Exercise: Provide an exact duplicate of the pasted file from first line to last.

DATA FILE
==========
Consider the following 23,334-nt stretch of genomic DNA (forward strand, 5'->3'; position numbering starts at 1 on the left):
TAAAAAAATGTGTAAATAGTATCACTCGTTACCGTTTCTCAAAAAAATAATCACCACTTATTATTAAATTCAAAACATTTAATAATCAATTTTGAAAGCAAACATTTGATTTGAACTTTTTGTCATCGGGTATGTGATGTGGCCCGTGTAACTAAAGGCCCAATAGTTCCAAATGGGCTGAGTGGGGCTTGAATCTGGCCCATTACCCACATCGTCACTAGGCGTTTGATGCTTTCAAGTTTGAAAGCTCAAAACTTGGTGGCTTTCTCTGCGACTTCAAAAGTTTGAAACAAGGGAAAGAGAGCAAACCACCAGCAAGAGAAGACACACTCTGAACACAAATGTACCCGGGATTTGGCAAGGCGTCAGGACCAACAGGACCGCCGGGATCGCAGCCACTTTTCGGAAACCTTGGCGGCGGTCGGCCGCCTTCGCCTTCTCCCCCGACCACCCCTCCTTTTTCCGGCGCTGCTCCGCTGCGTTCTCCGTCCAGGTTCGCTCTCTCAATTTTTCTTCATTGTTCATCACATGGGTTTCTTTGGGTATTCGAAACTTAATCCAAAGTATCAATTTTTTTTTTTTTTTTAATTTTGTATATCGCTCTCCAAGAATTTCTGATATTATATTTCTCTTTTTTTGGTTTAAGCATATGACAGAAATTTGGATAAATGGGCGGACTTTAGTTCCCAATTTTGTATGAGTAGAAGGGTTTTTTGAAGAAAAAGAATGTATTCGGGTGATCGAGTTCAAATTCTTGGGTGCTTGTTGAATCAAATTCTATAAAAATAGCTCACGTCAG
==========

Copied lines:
Consider the following 23,334-nt stretch of genomic DNA (forward strand, 5'->3'; position numbering starts at 1 on the left):
TAAAAAAATGTGTAAATAGTATCACTCGTTACCGTTTCTCAAAAAAATAATCACCACTTATTATTAAATTCAAAACATTTAATAATCAATTTTGAAAGCAAACATTTGATTTGAACTTTTTGTCATCGGGTATGTGATGTGGCCCGTGTAACTAAAGGCCCAATAGTTCCAAATGGGCTGAGTGGGGCTTGAATCTGGCCCATTACCCACATCGTCACTAGGCGTTTGATGCTTTCAAGTTTGAAAGCTCAAAACTTGGTGGCTTTCTCTGCGACTTCAAAAGTTTGAAACAAGGGAAAGAGAGCAAACCACCAGCAAGAGAAGACACACTCTGAACACAAATGTACCCGGGATTTGGCAAGGCGTCAGGACCAACAGGACCGCCGGGATCGCAGCCACTTTTCGGAAACCTTGGCGGCGGTCGGCCGCCTTCGCCTTCTCCCCCGACCACCCCTCCTTTTTCCGGCGCTGCTCCGCTGCGTTCTCCGTCCAGGTTCGCTCTCTCAATTTTTCTTCATTGTTCATCACATGGGTTTCTTTGGGTATTCGAAACTTAATCCAAAGTATCAATTTTTTTTTTTTTTTTAATTTTGTATATCGCTCTCCAAGAATTTCTGATATTATATTTCTCTTTTTTTGGTTTAAGCATATGACAGAAATTTGGATAAATGGGCGGACTTTAGTTCCCAATTTTGTATGAGTAGAAGGGTTTTTTGAAGAAAAAGAATGTATTCGGGTGATCGAGTTCAAATTCTTGGGTGCTTGTTGAATCAAATTCTATAAAAATAGCTCACGTCAG